Challenges for Asian American and Immigrant Asian Women in the U.S. Higher Education Administration

Challenges for Asian American and Immigrant Asian Women in the U.S. Higher Education Administration

Sayani Roy (University of North Florida, USA)
DOI: 10.4018/978-1-5225-7056-1.ch007

Abstract

In spite of this rising presence and educational attainment, Asian American and immigrant Asian women are notably underrepresented in academic leadership roles. Asian American women fall far behind White females in leadership positions in higher education, especially in community colleges that are assumed to be more liberal in acceptances than four year universities while nurturing women in administrative positions. Only nine Asian American women held presidential positions in community colleges in 2010. There was no immigrant Asian woman who reached the supreme leadership position. This chapter explores the question: Why are Asian American and immigrant Asian women, in spite of their rising presence in academia, severely underrepresented in leadership roles in academic administration? This is the point of focus this chapter engages to study from existing research.
Chapter Preview
Top

Introduction

According to the Bureau (2013), Asians were the nation’s fastest-growing race or ethnic group in 2012. According to the Asian Americans in Higher Education report, the population rose by 2.9% or 530,000 in 2011, increasing to 18.9 million. International migration contributed more than 60% to this growth in the Asian population.

In 1969, the total number of foreign-born faculty was 28,200 (10% of the total) increasing to 126,123 in 2007 (Marvasti, 2005; Schuster & Finkelstein, 2006). From 2004–2014, 70% of the doctorates awarded were to temporary visa holders, and the top three countries that accounted for more than half of the doctorates were China, India, and South Korea. In 2014, Asians (Permanent residents and citizens) were the largest U.S. minority population to earn doctorates. Between 2010-2014, 3,539 Asians were awarded doctoral degrees. In fall 2013, of a full-time faculty at degree granting postsecondary institutions, 4 percent were Asian/pacific islander females. Among full-time professors, only 2 percent were Asian/Pacific islanders. On the other hand, according to Planty et al. (2009), from 1998-2007, Asian American women obtaining doctorate degrees increased by 107%. In spite of this rising presence and educational attainment, Asian American and immigrant Asian women are notably underrepresented in academic leadership roles (Chen & Hune, 2011; Huang & Yamagata-Noji, 2010; Digest of Education Statistics, 2009). According to Opp and Gosetti (2002) and Chen and Hune (2011), Asian American women fall far behind White females in leadership positions in higher education, especially in community colleges that are assumed to be more liberal in acceptances than four year universities while nurturing women in administrative positions (Eddy & Cox, 2008; Tedrow & Rhoads, 1999; Valverde, 2011). According to Huang and Yamatata-Noji, (2010), only nine Asian American women held presidential positions in community colleges in 2010. There was no immigrant Asian woman who reached the supreme leadership position. In Washington State in 2011, only 2 Asian American women held presidential positions out of 34 community colleges. In 2012, the number dropped to one. In spite of being the “model minority” in academia and holding the topmost position among immigrants for terminal/doctoral degrees, Asian Americans and immigrant Asians remain an understudied community in higher education research, and the issues behind their underrepresentation remain invisible (Suzuki, 2002). Due to multiple intersections of gender and racial stereotypes, Asian American and immigrant Asian women face challenges while climbing leadership positions. According to Hune (2011), Asian American women faculty are “differently raced, gendered, and deemed foreign” by whites. McIntosh (2008) argues that while gender discrimination might be posed against both white and Asian American women, racial discrimination prevails and White women are preferred over Asian American women for leadership roles. Chou and Feagin (2008), Berdahl and Min (2012), and Yamatata-Noji (2011) find that due to cultural barriers Asian Americans do not find appropriate mentors in order to develop leadership efficiencies. Therefore, attaining the leadership positions remains almost impenetrable for them.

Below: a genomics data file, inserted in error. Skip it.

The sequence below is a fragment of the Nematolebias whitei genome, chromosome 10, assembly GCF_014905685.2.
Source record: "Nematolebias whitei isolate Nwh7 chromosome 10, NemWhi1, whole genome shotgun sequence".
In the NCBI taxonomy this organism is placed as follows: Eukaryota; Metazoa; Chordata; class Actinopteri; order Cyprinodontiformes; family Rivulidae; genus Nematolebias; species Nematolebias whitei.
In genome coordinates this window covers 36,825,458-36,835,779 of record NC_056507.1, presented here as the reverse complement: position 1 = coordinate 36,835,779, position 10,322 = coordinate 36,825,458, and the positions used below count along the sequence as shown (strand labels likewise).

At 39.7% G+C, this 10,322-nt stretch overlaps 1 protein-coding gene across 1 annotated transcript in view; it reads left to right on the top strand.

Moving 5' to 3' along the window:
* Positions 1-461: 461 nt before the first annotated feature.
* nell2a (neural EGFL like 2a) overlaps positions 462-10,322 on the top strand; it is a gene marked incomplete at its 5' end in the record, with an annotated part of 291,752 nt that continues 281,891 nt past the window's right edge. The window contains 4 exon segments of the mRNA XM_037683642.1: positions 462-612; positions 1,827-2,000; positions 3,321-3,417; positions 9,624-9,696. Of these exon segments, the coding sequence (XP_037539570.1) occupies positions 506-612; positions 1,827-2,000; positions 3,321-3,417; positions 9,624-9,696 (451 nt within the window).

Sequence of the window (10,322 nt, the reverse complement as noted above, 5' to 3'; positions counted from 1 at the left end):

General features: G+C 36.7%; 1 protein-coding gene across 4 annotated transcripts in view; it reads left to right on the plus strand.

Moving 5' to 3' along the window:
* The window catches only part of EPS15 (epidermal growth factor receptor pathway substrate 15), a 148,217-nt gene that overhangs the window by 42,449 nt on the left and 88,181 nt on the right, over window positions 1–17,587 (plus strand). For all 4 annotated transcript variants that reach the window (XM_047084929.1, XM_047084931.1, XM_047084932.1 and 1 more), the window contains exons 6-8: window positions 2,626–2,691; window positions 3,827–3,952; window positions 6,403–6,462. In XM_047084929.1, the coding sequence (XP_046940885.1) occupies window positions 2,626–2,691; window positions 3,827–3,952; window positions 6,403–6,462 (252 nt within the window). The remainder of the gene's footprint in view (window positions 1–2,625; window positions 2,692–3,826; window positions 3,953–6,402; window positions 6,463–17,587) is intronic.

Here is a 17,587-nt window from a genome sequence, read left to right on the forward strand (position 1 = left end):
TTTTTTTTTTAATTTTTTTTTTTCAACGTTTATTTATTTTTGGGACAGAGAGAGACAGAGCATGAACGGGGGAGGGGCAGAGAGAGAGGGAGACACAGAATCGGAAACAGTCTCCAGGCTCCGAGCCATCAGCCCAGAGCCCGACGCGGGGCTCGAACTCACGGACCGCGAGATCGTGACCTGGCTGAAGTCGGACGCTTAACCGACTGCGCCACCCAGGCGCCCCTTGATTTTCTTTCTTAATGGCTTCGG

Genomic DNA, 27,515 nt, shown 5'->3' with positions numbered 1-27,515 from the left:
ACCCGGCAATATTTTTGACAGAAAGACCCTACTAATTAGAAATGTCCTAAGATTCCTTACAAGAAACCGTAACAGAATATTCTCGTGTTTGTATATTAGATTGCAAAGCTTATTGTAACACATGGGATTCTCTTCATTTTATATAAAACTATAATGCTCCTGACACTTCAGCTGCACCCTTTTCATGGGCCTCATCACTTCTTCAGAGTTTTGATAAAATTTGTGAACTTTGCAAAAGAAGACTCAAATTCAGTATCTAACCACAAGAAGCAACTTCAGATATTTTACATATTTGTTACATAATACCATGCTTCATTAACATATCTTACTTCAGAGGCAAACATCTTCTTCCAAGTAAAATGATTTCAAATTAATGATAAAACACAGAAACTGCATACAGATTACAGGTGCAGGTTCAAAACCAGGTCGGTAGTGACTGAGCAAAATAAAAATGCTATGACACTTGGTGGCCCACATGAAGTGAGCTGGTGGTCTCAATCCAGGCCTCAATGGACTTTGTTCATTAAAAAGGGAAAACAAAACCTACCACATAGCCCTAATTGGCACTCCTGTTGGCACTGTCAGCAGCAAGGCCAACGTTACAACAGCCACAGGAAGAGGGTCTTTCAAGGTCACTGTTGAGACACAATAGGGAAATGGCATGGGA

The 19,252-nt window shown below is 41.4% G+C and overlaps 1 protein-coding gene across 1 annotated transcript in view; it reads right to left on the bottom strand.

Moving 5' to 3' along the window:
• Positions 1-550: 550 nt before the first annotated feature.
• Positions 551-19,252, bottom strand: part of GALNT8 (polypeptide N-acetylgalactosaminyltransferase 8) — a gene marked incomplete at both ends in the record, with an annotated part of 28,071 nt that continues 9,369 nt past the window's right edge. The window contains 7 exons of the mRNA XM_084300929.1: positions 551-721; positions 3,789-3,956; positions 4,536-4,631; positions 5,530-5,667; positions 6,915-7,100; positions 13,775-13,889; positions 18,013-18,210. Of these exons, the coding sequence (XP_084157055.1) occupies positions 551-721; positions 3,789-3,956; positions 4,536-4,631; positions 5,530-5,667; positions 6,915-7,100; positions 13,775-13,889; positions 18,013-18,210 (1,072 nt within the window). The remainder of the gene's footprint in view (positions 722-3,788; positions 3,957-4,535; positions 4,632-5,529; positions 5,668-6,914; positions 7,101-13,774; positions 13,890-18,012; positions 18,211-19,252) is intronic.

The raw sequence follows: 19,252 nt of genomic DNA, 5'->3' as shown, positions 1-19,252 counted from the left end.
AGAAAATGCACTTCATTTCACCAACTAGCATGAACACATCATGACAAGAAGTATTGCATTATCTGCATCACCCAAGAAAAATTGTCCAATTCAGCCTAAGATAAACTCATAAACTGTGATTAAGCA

Complete Chapter List

Search this Book:
Reset